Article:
Team personnel, along with Bouchard, are cautiously optimistic that the playmaking former first-round draft pick will play for the Wild this season. Wild general manager Chuck Fletcher can’t wait to see the shifty, 5-foot-10 forward back in the team’s lineup.
“He will come back, and the sooner the better, but again there’s still some healing to be done,” Fletcher said
from Michael Russo of the Star-Tribune,
Sidelined Wild playmaker Pierre-Marc Bouchard, who continues his long, frustrating struggle with a concussion, has returned to Minnesota after almost two weeks in Montreal, where he sought ulterior treatment plans.
Bouchard was examined by a neuropsychologist, an osteopath and his exercise kinesiologist, Paul Gagne.
“The [neuropsychologist]—the head doctor—did a bunch of tests and I should have the results pretty soon, but overall there doesn’t look like I have brain damage, which is a good thing,” Bouchard said. “At least my memory and reaction time and reflexes look good.
“Now it’s just a question of still getting rid of my symptoms—the pressure in my head that I still have.”
via Michael Russo of Russo’s Rants,
Wild GM Chuck Fletcher just announced that center/winger Pierre-Marc Bouchard came to coach Todd Richards after this morning’s skate to tell him he’s still not feeling well and had trouble sleeping last night with recurring headaches.
He’s been taken out of the lineup and the Wild will “seek out some medical solutions.”
Bouchard missed much of training camp with what was said to be an illness. He was dropping hints the last week to the media that he wondered if he had a concussion and “was not 100 percent.” He missed the last eight games of last season with a concussion.
Fletcher made clear that he doesn’t think it’s a concussion and that “he had a virus and the bloodwork showed he had a virus” and was telling the team he was feeling better.
via Russo’s Rants,
Right wing Pierre-Marc Bouchard will return to Minnesota tomorrow morning to rest a sore back that’s been bothering him since early in training camp. He missed the first three preseason games with the same problem.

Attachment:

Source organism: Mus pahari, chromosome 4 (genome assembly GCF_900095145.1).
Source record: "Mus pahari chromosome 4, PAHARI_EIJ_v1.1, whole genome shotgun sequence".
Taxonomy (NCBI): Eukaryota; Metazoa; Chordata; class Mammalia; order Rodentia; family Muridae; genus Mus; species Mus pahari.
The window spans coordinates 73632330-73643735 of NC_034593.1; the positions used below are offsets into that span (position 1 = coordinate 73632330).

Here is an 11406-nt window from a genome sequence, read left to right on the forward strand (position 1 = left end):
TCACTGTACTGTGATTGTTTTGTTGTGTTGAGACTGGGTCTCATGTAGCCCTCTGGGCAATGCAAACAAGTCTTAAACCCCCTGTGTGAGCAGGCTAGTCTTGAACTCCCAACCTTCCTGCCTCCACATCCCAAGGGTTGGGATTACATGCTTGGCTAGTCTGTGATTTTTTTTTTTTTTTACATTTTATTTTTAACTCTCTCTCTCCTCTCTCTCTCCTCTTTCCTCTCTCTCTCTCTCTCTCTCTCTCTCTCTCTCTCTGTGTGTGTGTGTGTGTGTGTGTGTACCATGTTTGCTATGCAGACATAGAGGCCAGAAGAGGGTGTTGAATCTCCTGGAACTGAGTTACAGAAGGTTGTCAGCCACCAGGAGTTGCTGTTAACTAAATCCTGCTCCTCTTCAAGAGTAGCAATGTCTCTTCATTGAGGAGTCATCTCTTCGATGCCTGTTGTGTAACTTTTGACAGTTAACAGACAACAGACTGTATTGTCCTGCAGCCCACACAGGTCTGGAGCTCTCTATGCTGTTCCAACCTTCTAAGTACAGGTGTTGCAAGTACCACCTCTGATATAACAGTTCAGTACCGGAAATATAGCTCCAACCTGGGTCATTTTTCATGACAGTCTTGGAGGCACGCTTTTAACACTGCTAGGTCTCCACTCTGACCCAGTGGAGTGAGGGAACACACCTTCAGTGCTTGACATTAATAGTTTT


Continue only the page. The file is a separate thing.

Wild assistant GM Tom Lynn wouldn’t say anymore.
from the Pioneer Press,
After losing offensive weapons Brian Rolston and Pavol Demitra through free agency during the offseason, the Wild made sure that they’d have playmaking whiz Pierre-Marc Bouchard around for the next two seasons at least.
The Wild and Bouchard agreed late Friday night to a five-year, $20.4 million contract that includes, according to assistant general manager Tom Lynn, a commitment by general manager Doug Risebrough not to trade Bouchard for at least two years.
thanks to KK member PuckHound61 for posting the signing in the KK Forum very early this morning. I went to the Chicago/Detroit ballgame last night with plans to update KK when I got home. Well, things didn’t turn out so well for the Tigers so I spent some extra time crying in my beer.
added 10:43am, Minnesota Wild President and General Manager Doug Risebrough today announced the National Hockey League (NHL) club has re-signed right wing Pierre-Marc Bouchard to a five-year, $20.4 million contract.
“Pierre-Marc is just 24 years old and the best years of his career are ahead of him,” said Risebrough. “He is a good example of how drafting and developing your own players leads to team success. This is why the Wild was willing to make such a substantial and long-term commitment to him.”
From Michael Russo at the Star-Tribune,
“If somebody’s going to sign Butch to an offer sheet, I doubt it would be for 5 percent more than [his $2.6 million salary],” Lynn said. “In fact, that might be a favor for us. So let’s assume it would be a huge bonus to what he’s making this year. The field narrows pretty quickly, and then of those few, they’d have to be willing and able to do so.”
Of course, if Bouchard is in the Wild’s long-term plans, the team will eventually have to pony up anyway. After all, Bouchard can become an unrestricted free agent in July 2009. So why not pay now?
“If oil’s $100 a barrel, would you rush out now and buy as much as you can if you know there’s a good chance it won’t get worse?” Lynn said. “Or, would you wait and see if it goes down to $70 or $80 a barrel? You could always spend $100 a barrel three months from now.”